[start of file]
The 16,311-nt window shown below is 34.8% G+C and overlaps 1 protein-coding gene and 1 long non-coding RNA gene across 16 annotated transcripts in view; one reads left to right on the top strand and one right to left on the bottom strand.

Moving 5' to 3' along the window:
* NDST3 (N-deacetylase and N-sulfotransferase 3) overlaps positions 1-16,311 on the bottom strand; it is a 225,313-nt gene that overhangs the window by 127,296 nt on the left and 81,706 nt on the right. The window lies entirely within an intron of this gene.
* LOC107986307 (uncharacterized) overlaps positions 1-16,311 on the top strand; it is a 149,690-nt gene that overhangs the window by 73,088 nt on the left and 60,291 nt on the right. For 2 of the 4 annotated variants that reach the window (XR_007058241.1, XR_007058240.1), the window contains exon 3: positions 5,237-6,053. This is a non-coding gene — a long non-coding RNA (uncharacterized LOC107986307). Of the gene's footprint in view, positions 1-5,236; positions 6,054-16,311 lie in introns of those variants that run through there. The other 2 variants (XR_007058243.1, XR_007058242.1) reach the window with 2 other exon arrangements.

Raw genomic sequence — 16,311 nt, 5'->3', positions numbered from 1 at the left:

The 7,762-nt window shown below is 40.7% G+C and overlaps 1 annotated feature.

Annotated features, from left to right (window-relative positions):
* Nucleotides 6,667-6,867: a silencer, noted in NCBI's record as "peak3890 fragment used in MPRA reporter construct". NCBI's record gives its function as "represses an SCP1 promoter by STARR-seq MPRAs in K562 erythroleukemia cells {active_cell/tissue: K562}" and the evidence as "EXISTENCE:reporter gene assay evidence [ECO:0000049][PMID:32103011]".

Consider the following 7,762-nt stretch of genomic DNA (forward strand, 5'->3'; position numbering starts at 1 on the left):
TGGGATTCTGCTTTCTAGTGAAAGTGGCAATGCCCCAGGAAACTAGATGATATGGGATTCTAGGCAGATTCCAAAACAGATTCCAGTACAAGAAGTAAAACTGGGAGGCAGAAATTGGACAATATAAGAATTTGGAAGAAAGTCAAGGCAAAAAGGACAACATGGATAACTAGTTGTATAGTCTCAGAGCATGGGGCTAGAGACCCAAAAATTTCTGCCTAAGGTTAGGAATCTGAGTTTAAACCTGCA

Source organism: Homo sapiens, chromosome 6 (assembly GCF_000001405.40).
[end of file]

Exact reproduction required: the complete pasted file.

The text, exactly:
The 16,311-nt window shown below is 34.8% G+C and overlaps 1 protein-coding gene and 1 long non-coding RNA gene across 16 annotated transcripts in view; one reads left to right on the top strand and one right to left on the bottom strand.

Moving 5' to 3' along the window:
* NDST3 (N-deacetylase and N-sulfotransferase 3) overlaps positions 1-16,311 on the bottom strand; it is a 225,313-nt gene that overhangs the window by 127,296 nt on the left and 81,706 nt on the right. The window lies entirely within an intron of this gene.
* LOC107986307 (uncharacterized) overlaps positions 1-16,311 on the top strand; it is a 149,690-nt gene that overhangs the window by 73,088 nt on the left and 60,291 nt on the right. For 2 of the 4 annotated variants that reach the window (XR_007058241.1, XR_007058240.1), the window contains exon 3: positions 5,237-6,053. This is a non-coding gene — a long non-coding RNA (uncharacterized LOC107986307). Of the gene's footprint in view, positions 1-5,236; positions 6,054-16,311 lie in introns of those variants that run through there. The other 2 variants (XR_007058243.1, XR_007058242.1) reach the window with 2 other exon arrangements.

Raw genomic sequence — 16,311 nt, 5'->3', positions numbered from 1 at the left:

The 7,762-nt window shown below is 40.7% G+C and overlaps 1 annotated feature.

Annotated features, from left to right (window-relative positions):
* Nucleotides 6,667-6,867: a silencer, noted in NCBI's record as "peak3890 fragment used in MPRA reporter construct". NCBI's record gives its function as "represses an SCP1 promoter by STARR-seq MPRAs in K562 erythroleukemia cells {active_cell/tissue: K562}" and the evidence as "EXISTENCE:reporter gene assay evidence [ECO:0000049][PMID:32103011]".

Consider the following 7,762-nt stretch of genomic DNA (forward strand, 5'->3'; position numbering starts at 1 on the left):
TGGGATTCTGCTTTCTAGTGAAAGTGGCAATGCCCCAGGAAACTAGATGATATGGGATTCTAGGCAGATTCCAAAACAGATTCCAGTACAAGAAGTAAAACTGGGAGGCAGAAATTGGACAATATAAGAATTTGGAAGAAAGTCAAGGCAAAAAGGACAACATGGATAACTAGTTGTATAGTCTCAGAGCATGGGGCTAGAGACCCAAAAATTTCTGCCTAAGGTTAGGAATCTGAGTTTAAACCTGCA

Source organism: Homo sapiens, chromosome 6 (assembly GCF_000001405.40).